Since the Hamas-Israel war broke out in Palestine on 7 October, Egypt has been in the international news as one of the historically key actors on Gaza and the only Arab country bordering the Strip. While the situation is developing rapidly, the aim here is not to provide a news roundup as much as to look into three factors that shape the Egyptian regime’s response to the crisis: Cairo’s role as a mediator and the leverage it draws from it, the Egyptian territorial security concerns related to Sinai, and the sudden revival of street protests at a time when the country is going through a severe economic crisis.
1. Cairo as a Mediator: An Evolving Role Defined by Geography, Interests and Alliances
Following the signing of the 1979 peace treaty with Israel, Egypt has been the second largest recipient of US foreign aid after Israel. The money and close partnership are not only meant to keep Cairo out of any potential military conflict with Tel Aviv, but also to prop up a regime that can enforce regional stability in accordance with US interests, protect the security of the State of Israel, safeguard the Suez Canal, ensure no disruptions in the flow of oil, and last but not least act as a mediator to help broker a peace settlement that could end the Arab-Israeli conflict.
Egypt has approached its role as a mediator through an evolving lens. After Hamas took control of the Gaza Strip in 2007, Cairo’s “mediation” took the form of pressuring the Palestinian resistance factions into de-escalation or accepting political compromises. Its leverage with these groups rested on security cooperation with Fatah and the Palestinian Authority against their Islamist rivals, and, more importantly, on managing the Rafah Crossing, Gaza’s only border exit that is not under Israel's control.
In such a capacity, Cairo has been hardly a neutral mediator. The 2008 War on Gaza was declared by then-Israeli Foreign Minister Tzipi Livni while in Egypt after meeting with Hosni Mubarak. The latter participated in imposing the disastrous siege of the Strip, causing a severe humanitarian crisis. Egyptian state officials and media routinely attacked Hamas, while inviting its leaders to Cairo on occasions to negotiate or pass on proposals (from Israel, the US, as well as those formulated by Egypt) for de-escalations and ceasefires.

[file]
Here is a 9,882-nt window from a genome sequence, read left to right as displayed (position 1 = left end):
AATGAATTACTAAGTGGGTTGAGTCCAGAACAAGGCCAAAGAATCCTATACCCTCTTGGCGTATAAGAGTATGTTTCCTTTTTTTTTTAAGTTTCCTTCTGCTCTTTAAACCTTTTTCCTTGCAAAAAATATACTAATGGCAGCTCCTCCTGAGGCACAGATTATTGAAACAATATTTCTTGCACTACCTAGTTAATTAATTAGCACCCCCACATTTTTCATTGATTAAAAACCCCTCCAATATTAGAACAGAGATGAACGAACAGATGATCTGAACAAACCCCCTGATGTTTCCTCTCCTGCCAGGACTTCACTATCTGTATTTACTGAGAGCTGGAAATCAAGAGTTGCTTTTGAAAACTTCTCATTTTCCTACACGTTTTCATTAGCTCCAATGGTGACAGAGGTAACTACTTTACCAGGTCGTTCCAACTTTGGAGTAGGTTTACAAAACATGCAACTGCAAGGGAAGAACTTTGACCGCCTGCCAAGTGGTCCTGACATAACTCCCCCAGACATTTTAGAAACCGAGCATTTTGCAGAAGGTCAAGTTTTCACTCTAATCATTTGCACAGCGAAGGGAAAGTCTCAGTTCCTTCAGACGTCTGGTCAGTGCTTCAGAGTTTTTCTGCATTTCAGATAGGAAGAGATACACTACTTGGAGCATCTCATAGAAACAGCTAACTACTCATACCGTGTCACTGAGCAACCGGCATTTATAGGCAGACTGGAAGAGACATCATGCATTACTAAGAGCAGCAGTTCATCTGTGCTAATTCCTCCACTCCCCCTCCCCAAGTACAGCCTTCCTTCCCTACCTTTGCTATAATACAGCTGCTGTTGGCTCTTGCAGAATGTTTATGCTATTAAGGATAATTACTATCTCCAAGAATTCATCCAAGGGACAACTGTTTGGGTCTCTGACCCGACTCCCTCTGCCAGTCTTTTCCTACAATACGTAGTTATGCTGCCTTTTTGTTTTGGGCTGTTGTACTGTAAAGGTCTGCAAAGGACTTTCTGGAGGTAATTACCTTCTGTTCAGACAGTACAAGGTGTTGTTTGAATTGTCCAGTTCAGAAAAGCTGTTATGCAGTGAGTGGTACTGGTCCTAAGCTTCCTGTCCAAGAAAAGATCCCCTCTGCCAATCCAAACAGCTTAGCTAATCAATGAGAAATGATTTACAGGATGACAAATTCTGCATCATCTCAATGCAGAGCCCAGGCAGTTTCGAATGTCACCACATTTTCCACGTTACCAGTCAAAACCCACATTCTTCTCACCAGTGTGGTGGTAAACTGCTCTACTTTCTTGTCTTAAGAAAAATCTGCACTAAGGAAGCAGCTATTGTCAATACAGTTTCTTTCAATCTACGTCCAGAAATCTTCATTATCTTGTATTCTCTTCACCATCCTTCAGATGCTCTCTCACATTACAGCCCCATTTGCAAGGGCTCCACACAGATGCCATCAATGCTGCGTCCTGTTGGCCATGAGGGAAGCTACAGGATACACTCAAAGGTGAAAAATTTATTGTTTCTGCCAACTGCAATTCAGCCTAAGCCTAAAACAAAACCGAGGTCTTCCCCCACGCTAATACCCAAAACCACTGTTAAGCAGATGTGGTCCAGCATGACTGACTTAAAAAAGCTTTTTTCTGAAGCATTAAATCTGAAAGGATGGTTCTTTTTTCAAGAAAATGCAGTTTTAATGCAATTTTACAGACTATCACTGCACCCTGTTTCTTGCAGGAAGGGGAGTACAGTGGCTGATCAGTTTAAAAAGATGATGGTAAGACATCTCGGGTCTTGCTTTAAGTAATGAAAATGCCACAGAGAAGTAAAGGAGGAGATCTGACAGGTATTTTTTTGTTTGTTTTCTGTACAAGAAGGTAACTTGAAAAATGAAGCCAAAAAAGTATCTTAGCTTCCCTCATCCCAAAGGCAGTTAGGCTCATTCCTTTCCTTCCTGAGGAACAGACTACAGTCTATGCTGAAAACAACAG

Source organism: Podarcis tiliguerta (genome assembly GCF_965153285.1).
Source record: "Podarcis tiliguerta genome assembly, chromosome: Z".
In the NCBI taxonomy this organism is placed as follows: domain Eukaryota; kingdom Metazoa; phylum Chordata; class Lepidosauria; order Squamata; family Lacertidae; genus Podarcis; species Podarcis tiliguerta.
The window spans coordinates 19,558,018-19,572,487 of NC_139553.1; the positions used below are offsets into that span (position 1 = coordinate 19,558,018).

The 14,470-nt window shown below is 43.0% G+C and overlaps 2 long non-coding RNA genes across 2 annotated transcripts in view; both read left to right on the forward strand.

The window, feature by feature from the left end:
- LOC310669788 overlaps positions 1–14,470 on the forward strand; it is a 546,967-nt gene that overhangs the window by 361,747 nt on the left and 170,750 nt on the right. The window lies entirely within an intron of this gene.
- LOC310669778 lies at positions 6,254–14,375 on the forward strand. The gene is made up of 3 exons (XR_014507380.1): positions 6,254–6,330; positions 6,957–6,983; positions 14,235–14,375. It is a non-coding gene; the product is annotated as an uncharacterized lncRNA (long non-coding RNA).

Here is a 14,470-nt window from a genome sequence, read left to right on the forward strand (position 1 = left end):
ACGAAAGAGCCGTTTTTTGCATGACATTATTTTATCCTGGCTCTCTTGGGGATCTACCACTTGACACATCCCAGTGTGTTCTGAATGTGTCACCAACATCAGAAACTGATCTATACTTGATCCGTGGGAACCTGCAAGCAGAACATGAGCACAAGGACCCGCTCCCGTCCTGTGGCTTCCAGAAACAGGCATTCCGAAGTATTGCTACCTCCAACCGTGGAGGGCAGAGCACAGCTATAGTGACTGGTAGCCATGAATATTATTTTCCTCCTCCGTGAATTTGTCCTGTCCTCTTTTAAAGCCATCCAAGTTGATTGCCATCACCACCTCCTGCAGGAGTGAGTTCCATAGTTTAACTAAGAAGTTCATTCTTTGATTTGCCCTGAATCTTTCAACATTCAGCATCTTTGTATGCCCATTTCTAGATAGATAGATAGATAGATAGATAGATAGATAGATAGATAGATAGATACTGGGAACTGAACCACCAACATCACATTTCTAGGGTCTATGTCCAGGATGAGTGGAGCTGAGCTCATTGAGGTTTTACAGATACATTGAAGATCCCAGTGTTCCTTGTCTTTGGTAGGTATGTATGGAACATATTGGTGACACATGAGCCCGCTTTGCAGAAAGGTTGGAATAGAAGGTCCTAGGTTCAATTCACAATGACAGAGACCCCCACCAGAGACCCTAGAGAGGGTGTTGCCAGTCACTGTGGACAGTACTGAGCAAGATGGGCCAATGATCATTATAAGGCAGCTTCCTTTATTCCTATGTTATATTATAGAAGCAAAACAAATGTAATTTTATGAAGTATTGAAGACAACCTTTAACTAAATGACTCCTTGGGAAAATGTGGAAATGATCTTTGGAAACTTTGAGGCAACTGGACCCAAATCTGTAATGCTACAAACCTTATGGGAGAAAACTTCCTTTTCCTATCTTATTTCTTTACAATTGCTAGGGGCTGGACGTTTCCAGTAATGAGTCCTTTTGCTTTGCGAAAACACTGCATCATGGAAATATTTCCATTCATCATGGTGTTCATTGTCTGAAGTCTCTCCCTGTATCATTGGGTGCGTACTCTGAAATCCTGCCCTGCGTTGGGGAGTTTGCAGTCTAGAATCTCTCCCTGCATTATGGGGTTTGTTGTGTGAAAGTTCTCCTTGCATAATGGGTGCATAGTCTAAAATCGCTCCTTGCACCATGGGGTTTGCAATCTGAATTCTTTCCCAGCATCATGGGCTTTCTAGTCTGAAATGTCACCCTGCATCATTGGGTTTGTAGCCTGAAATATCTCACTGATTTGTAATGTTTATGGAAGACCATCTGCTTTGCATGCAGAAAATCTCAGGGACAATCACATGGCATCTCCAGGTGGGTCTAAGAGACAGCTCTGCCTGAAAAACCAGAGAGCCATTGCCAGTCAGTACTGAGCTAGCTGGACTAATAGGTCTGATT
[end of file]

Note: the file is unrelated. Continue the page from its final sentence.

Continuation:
Immediately after the 2013 coup, Egypt tightened the siege on Gaza, closing the Rafah Crossing for extended periods. Highlighting the shared origin of Hamas and the Egyptian Muslim Brotherhood, the Egyptian media whipped up security paranoia and a wide range of conspiracy theories about Hamas. These ranged from involvement in organizing prison breaks in Egypt, shooting protesters in Tahrir Square, working with the Muslim Brothers to create armed militias, and masterminding terror operations, to killing Egyptian soldiers in Sinai.
Cairo was fully complicit with Israel in its 2014 war, and the Egyptian media – whose organizations supported the coup, even before they were officially taken over by the General Intelligence Service (GIS) – sensationally incited violence against Palestinians and advocated the destruction of Hamas.
Such hostility could be attributed to two main factors. The first is the close alliance with Israel that emerged after the coup, which saw Egypt allowing Israel to conduct secret aerial strikes in Sinai against alleged terror targets and Israel intervening in the US on behalf of Egypt to unblock military aid. The second factor is Sisi’s onslaught against any cause adopted by the 2011 revolutionaries who were staunchly pro-Palestinians.
From 2017 onward, Sisi’s animosity towards Gaza’s rulers started to change gradually into a relative rapprochement. On the one hand, Hamas proved resilient. On the other hand, the Egyptian military was facing painful casualties fighting an insurgency in Sinai and needed Hamas’s help to control the flow of Salafi jihadis (who hate Hamas) and arms from Gaza and to cut the escape routes that local Sinai militants took to seek refuge in southern Rafah.
The rapprochement included relatively easing the siege, opening the Rafah Crossing, and shuttle visits and meetings with Hamas leaders to broker some long truce with Israel. The humanitarian situation, however, did not substantially improve in the Strip. Ultimately, Egypt’s foreign policy remained dependent on US guidelines, which were reaching new extremes with Donald Trump in the White House. The Abraham Accords, which opened the door for Israel to have a “warm peace” with influential Arab players in the absence of Egyptian input, reflected a further decline in Cairo’s regional influence.
Before assuming office in 2020, Joe Biden had promised to hold “Trump’s favorite dictator” (with reference to Sisi) accountable. Yet, the outbreak of the 2021 Gaza war, provided Sisi with an opportunity to present himself as a “mediator” who could influence Hamas while ensuring Israel’s security. Through the Egyptian GIS, Cairo managed to broker a ceasefire, earning praise from the Biden administration.